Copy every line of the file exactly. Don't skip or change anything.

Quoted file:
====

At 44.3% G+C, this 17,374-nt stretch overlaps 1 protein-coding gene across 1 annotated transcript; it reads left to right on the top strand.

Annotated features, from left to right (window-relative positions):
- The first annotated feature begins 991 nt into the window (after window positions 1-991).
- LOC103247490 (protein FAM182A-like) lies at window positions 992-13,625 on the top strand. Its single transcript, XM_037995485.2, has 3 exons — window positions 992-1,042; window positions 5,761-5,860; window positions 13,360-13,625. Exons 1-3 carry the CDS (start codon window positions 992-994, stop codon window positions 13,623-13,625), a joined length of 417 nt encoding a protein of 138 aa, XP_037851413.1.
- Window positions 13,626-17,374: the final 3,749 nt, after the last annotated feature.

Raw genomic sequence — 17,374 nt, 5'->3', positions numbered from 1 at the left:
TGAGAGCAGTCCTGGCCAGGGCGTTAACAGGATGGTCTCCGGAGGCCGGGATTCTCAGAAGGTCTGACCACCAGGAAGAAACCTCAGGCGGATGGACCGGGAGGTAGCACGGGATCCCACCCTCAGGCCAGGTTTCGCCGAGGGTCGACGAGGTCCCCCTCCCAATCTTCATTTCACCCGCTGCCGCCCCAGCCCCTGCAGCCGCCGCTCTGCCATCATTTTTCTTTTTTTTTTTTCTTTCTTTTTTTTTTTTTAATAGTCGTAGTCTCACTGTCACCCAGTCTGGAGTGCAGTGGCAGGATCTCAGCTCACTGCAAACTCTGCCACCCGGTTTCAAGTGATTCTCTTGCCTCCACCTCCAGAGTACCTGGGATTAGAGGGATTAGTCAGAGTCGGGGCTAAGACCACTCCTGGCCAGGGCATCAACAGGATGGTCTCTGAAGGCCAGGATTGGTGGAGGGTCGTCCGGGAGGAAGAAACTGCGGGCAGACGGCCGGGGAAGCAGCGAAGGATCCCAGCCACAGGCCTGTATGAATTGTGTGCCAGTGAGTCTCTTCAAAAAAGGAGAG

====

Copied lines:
At 44.3% G+C, this 17,374-nt stretch overlaps 1 protein-coding gene across 1 annotated transcript; it reads left to right on the top strand.

Annotated features, from left to right (window-relative positions):
- The first annotated feature begins 991 nt into the window (after window positions 1-991).
- LOC103247490 (protein FAM182A-like) lies at window positions 992-13,625 on the top strand. Its single transcript, XM_037995485.2, has 3 exons — window positions 992-1,042; window positions 5,761-5,860; window positions 13,360-13,625. Exons 1-3 carry the CDS (start codon window positions 992-994, stop codon window positions 13,623-13,625), a joined length of 417 nt encoding a protein of 138 aa, XP_037851413.1.
- Window positions 13,626-17,374: the final 3,749 nt, after the last annotated feature.

Raw genomic sequence — 17,374 nt, 5'->3', positions numbered from 1 at the left:
TGAGAGCAGTCCTGGCCAGGGCGTTAACAGGATGGTCTCCGGAGGCCGGGATTCTCAGAAGGTCTGACCACCAGGAAGAAACCTCAGGCGGATGGACCGGGAGGTAGCACGGGATCCCACCCTCAGGCCAGGTTTCGCCGAGGGTCGACGAGGTCCCCCTCCCAATCTTCATTTCACCCGCTGCCGCCCCAGCCCCTGCAGCCGCCGCTCTGCCATCATTTTTCTTTTTTTTTTTTCTTTCTTTTTTTTTTTTTAATAGTCGTAGTCTCACTGTCACCCAGTCTGGAGTGCAGTGGCAGGATCTCAGCTCACTGCAAACTCTGCCACCCGGTTTCAAGTGATTCTCTTGCCTCCACCTCCAGAGTACCTGGGATTAGAGGGATTAGTCAGAGTCGGGGCTAAGACCACTCCTGGCCAGGGCATCAACAGGATGGTCTCTGAAGGCCAGGATTGGTGGAGGGTCGTCCGGGAGGAAGAAACTGCGGGCAGACGGCCGGGGAAGCAGCGAAGGATCCCAGCCACAGGCCTGTATGAATTGTGTGCCAGTGAGTCTCTTCAAAAAAGGAGAG